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Photonics Handbook® > Laser Beam Measurement
Laser Beam Measurement
Slit-Based Profilers for Pulsed Beams
Although slit-based profilers were designed to measure continuous-wave (CW) lasers, they can also work for pulsed-mode lasers.
Measuring pulsed-beam lasers has generally required the use of a CCD array profiler. This is a reasonable solution for low-power lasers in the UV and visible wavelength range, but these require external attenuation when used with CCD cameras. Once the lasers leave the UV-VIS range, array cameras become extremely expensive.

Although low-frequency pulsed lasers operating in the 1 to 1000 Hz range have no real alternative to the array profiler, it is possible to measure kilohertz-frequency lasers with a slit-based profiler. This will allow the inherent advantages of minimal beam attenuation and a broad range of available wavelength response. Photon’s NanoScan profiler incorporates the peak-connect algorithm and software-controlled variable scan speed on all scanheads to enable the measurement of these pulsed lasers. This makes it useful for measuring Q-switched lasers and lasers operating with pulse width modulation (PWM) power control. Lasers with pico- and femtosecond pulse durations are being used in many applications. Although they add some additional complication to the measurement techniques, a slit profiler can be well suited to measure them.

PWM lasers

Many lasers, especially CO2 lasers, use pulse width modulation to control laser power levels. This is not true pulsed operation, but rather a reduction of the duty cycle to lower the average power. The beam operates as if it were continuous wave, and many operators do not realize that the laser is pulsing. However, when attempting to measure a PWM laser with a scanning slit profiler, it must be treated as a pulsed laser source.

To use the pulsed mode of a slit-based profiler, the laser’s pulse frequency must be at least several kilohertz, and the combination of the frequency and beam size must provide a sufficient number of pulses across the beam to generate a meaningful profile. Fifteen pulses are a reasonable minimum.

PWM lasers usually operate around 10 kHz. The relationship of the beam size and frequency is a fairly simple mathematical model. With the NanoScan, for instance, drum speed is software controlled from 1.25 to 20 Hz. There are two available drum sizes; the standard head has a drum diameter of 42 mm, and the large-aperture and high-power heads use a drum with an 84 mm diameter.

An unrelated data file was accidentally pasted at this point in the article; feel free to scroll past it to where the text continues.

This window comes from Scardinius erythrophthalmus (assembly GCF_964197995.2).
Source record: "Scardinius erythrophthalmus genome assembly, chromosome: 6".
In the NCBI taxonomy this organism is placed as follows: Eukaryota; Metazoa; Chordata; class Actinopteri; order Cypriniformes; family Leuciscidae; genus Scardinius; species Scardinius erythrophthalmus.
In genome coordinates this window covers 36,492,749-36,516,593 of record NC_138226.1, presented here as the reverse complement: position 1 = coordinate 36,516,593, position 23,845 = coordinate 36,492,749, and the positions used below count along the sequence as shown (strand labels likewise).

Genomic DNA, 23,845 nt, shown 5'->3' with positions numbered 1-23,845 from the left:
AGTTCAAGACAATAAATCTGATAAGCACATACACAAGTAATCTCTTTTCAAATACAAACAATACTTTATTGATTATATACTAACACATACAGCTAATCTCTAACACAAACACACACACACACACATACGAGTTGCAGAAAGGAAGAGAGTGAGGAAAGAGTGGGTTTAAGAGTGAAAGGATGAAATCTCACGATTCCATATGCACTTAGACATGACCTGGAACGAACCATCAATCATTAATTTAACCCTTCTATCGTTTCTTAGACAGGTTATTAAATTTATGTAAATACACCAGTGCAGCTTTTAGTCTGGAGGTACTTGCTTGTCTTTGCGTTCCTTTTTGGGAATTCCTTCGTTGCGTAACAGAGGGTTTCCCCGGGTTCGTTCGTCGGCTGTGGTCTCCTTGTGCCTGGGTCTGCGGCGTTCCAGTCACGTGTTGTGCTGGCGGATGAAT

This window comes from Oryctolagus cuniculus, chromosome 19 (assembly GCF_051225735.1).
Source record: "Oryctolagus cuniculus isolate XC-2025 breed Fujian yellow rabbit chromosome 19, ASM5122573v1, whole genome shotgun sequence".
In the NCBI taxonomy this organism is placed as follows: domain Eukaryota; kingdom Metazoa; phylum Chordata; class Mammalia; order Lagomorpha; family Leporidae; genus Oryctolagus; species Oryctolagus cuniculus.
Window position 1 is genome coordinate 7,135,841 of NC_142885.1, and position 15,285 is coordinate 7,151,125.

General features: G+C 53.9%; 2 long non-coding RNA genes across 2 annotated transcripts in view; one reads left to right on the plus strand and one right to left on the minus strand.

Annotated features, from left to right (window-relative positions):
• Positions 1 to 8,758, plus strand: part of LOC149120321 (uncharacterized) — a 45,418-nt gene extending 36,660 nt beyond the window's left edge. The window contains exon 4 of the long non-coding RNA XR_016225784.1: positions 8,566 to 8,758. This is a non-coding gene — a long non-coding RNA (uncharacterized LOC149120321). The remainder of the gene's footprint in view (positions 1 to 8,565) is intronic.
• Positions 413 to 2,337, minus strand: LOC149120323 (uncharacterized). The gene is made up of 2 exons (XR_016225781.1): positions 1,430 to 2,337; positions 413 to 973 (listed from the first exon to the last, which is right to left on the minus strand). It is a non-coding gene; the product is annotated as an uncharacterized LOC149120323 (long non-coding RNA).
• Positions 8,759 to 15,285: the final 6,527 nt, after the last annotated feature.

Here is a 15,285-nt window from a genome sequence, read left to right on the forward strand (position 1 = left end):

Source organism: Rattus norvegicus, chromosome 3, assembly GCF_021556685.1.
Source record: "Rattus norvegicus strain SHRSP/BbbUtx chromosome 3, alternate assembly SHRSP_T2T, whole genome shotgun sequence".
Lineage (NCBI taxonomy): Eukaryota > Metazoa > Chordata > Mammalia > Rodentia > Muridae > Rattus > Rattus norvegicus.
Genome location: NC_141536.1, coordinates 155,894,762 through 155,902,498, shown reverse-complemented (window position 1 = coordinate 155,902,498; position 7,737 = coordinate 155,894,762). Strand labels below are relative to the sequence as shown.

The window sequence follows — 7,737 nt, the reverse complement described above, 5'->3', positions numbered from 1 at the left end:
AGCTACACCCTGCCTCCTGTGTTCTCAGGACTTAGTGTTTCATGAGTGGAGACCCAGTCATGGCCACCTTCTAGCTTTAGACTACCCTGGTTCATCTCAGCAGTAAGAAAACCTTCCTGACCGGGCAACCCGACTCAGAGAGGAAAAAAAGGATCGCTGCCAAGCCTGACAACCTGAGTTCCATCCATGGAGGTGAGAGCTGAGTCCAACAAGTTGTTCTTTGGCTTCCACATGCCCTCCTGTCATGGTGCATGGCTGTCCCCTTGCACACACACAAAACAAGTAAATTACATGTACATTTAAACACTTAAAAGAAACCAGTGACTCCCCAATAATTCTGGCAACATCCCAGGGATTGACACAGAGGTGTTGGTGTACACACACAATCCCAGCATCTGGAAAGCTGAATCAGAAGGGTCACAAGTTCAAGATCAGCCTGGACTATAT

TABLE 1.
MINIMUM BEAM SIZE PER PULSE FREQUENCY

  NanoScan                                       
Normal Drum                                                   
Large Drum (HP)
  Rotation Rate
(Hz)
        
   1.25      
   2.50      
   5.00         
 10.00          
   20.00         
   1.25
        
   2.50         
   5.00
        
   10.00
                                       
  Slit Speed
(µm/ms)
        
116.63           
233.25        
466.50         
933.01          
1866.01         
233.25
         466.50         
933.01
        
1866.01
                                       
  Data Points
(per Profile)
        
      15           
    15        
      15         
      15          
        15         
      15
               15         
      15
        
        15
                                       
 
Pulse Frequency
(kHz)
                    
Minimum Beam Diameter
(um)
                                
Minimum Beam Diameter
(um)
                                       
  1         
 1749      
  3499      
   6998         
 13995         27990         
   3499
        
6998
   13995
      27990
  2         
   875      
  1749      
   3499         
   6998          
13995         
   1749
        
3499
     6998
        3995
  3
        
   583      
  1166         2333         
   4665          
  9330        
   1166
        
2333
     4665
        9330
  4
        
   437      
    875      
   1749         
   3499          
  6998         
     875
        
1749
     3499
        6998
  5
        
   350      
    700      
   1400         
   2799          
  5598         
     700
        
1400
     2799
        5598
  6
        
   292      
    583      
   1166         
   2333          
  4665         
     583
        
1166
     2333
        4665
  7
        
   250      
    500      
   1000         
   1999          
  3999         
     500
        
1000
     1999
        3999
  8
        
   219      
    437      
    875         
   1749          
  3499         
     437
        
  875
     1749
        3499
  9
        
   194      
    389      
    778         
   1555          
  3110         
     389
        
  778
     1555
        3110
  10
        
   175      
    350      
    700         
   1400          
  2799         
     350
        
  700
     1400
        2799
  11
        
   159      
    318      
    636         
   1272          
  2545         
     318
        
  636
     1272
        2545
  12
        
   146      
    292      
    583         
   1166          2333